Like most parents, they both struggle with mom guilt and the impossibility of a work-life balance. But, they are also grateful for the perspective and wisdom that comes with being older moms who faced the hard reality that having children might not be so easy.
Kotb, 57, who is mom to daughters Hayley, 5, and Hope, 3, wasn’t sure parenthood was in the cards for her following treatment for breast cancer in 2007. She recalls that moment of realization in an interview with Good Housekeeping: “My oncologist called and we were talking about freezing my eggs. She basically said that given my age and [cancer treatment], it was pretty close to a dead end.”
“I was in my room and I just sobbed,” Kotb continued. “I thought, Well, that’s that, isn’t it?”
Yet Kotb found the strength to carry on, and another path to parenthood. She credits her former fiancé Joel Schiffman for giving her the support she needed at the time of her first adoption.
“I don’t think I would’ve adopted if it hadn’t been for Joel. Having a stable relationship in that moment was really important. Once that fell into place, it didn’t seem as scary to me,” Kotb told Good Housekeeping.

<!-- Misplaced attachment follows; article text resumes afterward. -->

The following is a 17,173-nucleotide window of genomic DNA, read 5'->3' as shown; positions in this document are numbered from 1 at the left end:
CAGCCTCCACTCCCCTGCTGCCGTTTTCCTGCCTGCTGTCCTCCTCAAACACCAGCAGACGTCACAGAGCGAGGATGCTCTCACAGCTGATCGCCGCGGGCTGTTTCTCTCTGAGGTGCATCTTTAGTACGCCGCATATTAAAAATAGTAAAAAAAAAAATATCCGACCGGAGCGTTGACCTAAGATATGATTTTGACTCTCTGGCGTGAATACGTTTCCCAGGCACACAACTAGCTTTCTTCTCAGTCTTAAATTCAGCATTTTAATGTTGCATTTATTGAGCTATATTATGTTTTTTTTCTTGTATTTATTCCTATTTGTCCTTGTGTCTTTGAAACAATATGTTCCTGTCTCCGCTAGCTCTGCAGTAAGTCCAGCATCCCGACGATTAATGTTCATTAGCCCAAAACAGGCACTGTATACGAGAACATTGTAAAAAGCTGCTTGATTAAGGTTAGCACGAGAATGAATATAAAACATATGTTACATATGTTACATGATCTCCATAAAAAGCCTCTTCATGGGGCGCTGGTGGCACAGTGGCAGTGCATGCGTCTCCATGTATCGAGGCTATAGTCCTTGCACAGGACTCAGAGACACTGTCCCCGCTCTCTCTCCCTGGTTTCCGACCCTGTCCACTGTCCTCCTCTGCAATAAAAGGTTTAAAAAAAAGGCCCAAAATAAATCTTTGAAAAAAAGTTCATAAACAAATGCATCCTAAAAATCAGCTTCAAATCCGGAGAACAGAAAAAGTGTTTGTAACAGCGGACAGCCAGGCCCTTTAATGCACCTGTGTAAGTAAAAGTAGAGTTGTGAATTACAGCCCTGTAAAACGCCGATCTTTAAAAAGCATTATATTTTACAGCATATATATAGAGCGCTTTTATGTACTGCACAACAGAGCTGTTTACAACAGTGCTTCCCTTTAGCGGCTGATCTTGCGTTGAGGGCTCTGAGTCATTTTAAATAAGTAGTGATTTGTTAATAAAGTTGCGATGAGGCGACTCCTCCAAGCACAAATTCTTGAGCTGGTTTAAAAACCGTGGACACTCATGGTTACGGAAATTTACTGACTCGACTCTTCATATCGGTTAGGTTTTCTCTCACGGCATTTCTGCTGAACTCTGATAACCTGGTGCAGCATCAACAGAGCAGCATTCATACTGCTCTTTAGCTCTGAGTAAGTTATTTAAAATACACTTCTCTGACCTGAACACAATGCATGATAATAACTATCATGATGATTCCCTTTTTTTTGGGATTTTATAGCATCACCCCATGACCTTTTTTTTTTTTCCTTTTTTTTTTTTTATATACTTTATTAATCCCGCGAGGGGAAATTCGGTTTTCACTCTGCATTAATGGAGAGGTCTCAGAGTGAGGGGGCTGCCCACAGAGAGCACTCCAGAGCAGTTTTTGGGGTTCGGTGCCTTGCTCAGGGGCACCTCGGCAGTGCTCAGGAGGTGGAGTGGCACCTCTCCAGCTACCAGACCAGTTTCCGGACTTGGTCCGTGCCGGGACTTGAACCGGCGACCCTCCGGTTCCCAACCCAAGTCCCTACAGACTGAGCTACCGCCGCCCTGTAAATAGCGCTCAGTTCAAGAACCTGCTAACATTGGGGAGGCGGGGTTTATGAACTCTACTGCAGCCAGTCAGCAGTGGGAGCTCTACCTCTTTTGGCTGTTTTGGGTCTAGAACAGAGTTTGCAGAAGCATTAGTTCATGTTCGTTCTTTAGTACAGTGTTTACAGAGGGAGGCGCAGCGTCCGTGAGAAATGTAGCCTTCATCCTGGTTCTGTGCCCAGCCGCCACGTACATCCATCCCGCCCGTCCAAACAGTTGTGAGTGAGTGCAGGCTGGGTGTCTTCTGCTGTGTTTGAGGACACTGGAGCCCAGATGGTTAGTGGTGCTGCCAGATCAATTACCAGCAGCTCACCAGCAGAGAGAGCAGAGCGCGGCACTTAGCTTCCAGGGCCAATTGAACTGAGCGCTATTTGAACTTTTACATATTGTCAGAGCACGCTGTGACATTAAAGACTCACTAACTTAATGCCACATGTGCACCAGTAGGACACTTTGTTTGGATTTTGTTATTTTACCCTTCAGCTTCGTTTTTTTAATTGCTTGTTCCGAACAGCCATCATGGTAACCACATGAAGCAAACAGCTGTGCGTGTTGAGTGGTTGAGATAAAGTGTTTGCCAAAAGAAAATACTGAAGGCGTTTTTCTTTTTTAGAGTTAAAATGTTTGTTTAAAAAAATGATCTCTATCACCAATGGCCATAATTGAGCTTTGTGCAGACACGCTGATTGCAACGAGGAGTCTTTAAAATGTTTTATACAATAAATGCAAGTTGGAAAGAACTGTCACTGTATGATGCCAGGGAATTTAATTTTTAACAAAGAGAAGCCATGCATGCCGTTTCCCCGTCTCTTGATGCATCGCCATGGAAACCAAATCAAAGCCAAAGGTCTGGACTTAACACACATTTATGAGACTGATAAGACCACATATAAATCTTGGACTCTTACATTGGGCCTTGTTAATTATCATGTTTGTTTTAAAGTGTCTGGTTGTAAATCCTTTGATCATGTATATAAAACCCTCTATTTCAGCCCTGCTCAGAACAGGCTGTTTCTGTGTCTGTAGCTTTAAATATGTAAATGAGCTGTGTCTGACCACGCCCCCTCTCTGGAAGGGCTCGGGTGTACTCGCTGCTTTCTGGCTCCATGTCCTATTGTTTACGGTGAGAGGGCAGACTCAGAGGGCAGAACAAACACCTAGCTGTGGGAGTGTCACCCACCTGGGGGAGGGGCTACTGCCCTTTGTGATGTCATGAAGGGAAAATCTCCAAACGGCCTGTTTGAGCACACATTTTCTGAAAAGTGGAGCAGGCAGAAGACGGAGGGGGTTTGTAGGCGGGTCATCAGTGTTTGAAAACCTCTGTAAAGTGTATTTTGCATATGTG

Kotb also spoke of the inspiration she drew from other adoptive parents, including Sandra Bullock. Kotb said she leaned on the actress en route to meeting her older daughter for the first time: “When I had made the decision to adopt and was on the plane to pick up my daughter, I called her again. She said, ‘It’s about to begin!’ Sometimes all you need is a model before [you realize], I can handle it.”
Guthrie, 50, who is mom to Vale, 7, and Charley, 5, with husband Michael Feldman, faced miscarriage and multiple rounds of IVF before accepting the possibility of a future without kids.
“I just tried to tell myself that it would be OK if it didn’t happen: Maybe it’s not meant for me, and that’s OK because I’ve already been blessed so much in my life. I’m not entitled to have a baby too. Looking back, that mindset was probably a self-defense mechanism,” Guthrie told Good Housekeeping.
Both moms now say the wisdom that comes with age and experience makes their mothering less fraught and more joyful.
“I’m glad my kids don’t have the stressed, anxious and insecure 30-year-old version of me. The peace and calmness that comes with age is a great thing for kids to see in action,” said Guthrie.
“I find myself being so much more patient and calm than I ever would have been at a younger age. You realize we sometimes blow things out of proportion,” said Kotb.
Sometimes it’s others who blow something out of proportion, and being able to recognize this is also a gift that comes with age. Reflecting on a letter she received that criticized her decision to have children later in life, Kotb said, “I’ve come to learn that there are two ways to live your life. You can live your life worrying about what people think of your life, or you can live your life.”